WASHINGTON - Lenders are urging regulators to quit capping the amount of mortgage servicing rights that can count toward capital.
In August, the regulators - the Federal Deposit Insurance Corp., Federal Reserve Board, Office of the Comptroller of the Currency, and Office of Thrift Supervision - issued an interim rule allowing banks and thrifts to include the mortgage servicing rights they originate in regulatory capital.
Previously, only mortgage servicing rights purchased from other originators could be counted as capital.
But in making the change - spurred by a long-awaited decision of the Financial Accounting Standards Board - the agencies opted to retain limits on the amount of capital that can come from an institution's servicing portfolio.
Mortgage servicing rights and purchased credit card relationships together can't count for more than 50% of regulatory capital. In addition, when calculating Tier 1 regulatory capital, mortgage servicing rights are valued at the lesser of 90% of market value or 100% of book value.
In comment letters sent to the agencies, lenders argued that while these restrictions once made sense, the market for servicing rights is now mature enough that they aren't needed.
"Servicing rights should be included in capital because the assets have measurable value and independent existence from the institution, can be sold quickly in the event of liquidation, provide significant fee income, and can be managed to protect against prepayment risk," wrote Joe K. Pickett, president of the Mortgage Bankers Association of America.
Mr. Pickett, who is also chief executive officer of BancBoston Mortgage Corp., and others argued that the agencies should simply factor the risks posed by servicing rights in their overall interest-rate risk calculations - especially since losses in the value of servicing rights are often offset by simultaneous gains in the value of other assets. Servicing rights lose value when interest rates go down and borrowers pay off their mortgages early.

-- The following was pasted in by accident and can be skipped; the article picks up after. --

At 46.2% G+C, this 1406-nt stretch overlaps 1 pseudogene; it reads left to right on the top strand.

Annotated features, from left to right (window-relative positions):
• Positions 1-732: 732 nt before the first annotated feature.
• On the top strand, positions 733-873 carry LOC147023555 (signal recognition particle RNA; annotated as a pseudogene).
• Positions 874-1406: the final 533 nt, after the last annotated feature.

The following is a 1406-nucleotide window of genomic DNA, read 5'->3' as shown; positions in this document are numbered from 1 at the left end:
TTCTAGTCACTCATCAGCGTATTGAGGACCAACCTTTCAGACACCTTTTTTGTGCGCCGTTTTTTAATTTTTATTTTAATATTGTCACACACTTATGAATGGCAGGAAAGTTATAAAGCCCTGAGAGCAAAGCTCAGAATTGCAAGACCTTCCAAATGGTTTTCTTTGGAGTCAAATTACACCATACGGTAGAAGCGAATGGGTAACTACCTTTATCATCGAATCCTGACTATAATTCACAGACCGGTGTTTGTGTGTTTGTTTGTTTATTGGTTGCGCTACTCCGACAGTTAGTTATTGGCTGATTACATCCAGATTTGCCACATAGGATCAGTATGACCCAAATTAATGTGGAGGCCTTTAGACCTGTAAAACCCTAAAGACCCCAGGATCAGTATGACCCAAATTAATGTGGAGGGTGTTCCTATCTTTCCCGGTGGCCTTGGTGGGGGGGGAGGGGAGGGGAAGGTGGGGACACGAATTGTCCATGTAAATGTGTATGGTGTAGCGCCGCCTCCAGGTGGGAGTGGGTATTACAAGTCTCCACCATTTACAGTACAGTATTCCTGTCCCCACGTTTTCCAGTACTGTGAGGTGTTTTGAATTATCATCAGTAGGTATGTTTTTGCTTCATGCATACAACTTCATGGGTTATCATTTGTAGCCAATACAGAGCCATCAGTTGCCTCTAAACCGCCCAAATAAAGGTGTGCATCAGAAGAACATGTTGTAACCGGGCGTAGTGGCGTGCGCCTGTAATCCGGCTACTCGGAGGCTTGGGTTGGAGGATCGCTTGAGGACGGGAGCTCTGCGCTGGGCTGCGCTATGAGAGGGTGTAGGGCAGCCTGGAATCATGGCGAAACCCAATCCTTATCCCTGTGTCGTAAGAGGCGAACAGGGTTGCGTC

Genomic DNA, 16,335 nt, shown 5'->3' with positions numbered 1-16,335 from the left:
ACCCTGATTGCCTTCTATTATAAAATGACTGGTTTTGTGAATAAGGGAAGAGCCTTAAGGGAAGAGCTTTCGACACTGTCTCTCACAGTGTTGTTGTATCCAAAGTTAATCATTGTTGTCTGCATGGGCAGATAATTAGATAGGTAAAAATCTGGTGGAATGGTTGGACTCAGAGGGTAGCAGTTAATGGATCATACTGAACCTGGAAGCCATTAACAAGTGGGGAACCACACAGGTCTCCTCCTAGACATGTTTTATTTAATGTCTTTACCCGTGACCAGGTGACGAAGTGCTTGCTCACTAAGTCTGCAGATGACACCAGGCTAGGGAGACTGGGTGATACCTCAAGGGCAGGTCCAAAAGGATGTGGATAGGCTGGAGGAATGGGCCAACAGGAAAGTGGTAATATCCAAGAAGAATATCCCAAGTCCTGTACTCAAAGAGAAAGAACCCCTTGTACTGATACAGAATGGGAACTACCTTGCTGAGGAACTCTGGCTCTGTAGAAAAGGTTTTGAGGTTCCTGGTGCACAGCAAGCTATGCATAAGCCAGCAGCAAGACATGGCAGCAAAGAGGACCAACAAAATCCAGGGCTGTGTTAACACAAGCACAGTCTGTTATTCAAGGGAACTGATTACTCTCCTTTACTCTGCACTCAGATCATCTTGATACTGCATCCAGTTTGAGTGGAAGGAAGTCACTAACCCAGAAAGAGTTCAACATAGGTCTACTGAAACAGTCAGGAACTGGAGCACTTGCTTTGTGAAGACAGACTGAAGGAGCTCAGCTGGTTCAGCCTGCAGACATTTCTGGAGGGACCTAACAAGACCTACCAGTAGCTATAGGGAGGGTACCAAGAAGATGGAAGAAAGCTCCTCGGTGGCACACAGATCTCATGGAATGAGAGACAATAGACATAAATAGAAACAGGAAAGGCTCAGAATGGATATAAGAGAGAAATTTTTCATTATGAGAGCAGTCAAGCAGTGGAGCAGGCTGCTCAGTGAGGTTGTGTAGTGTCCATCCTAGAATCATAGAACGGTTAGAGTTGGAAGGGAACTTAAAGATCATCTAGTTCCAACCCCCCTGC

"The risk profile of an institution is better assessed when considering the composition, pricing, and risk characteristics of all assets and liabilities," wrote Marti Sworobuk, a lobbyist for America's CommunityBankers, the thrift trade group.
While the 90%-of-market-value restriction on servicing rights affects all institutions that own them, the 50%-of-capital limit hits only a few banks and thrifts. But several of these complained to regulators that the 50% rule will force them to sell off some of the servicing rights they originate.
This could lower profits, wrote Russell Cummins, senior vice president for loan administration of Charter Bank, an Albuquerque, N.M., thrift. "Servicing rights provide stability to our income during business cycles of high interest rates and they act as a natural hedge to many of our longer term fixed rate assets," he wrote.
The lone dissenting voice among all these calls for counting servicing rights as capital came from Independent Bankers Association of America president Richard L. Mount.
"This additional capital will be derived from an estimate of future cash flows that is both unpredictable and unenforceable in cases of nonpayment and foreclosure," Mr. Mount wrote. "Strong capital is critical to ensure the safety and soundness of the banking system."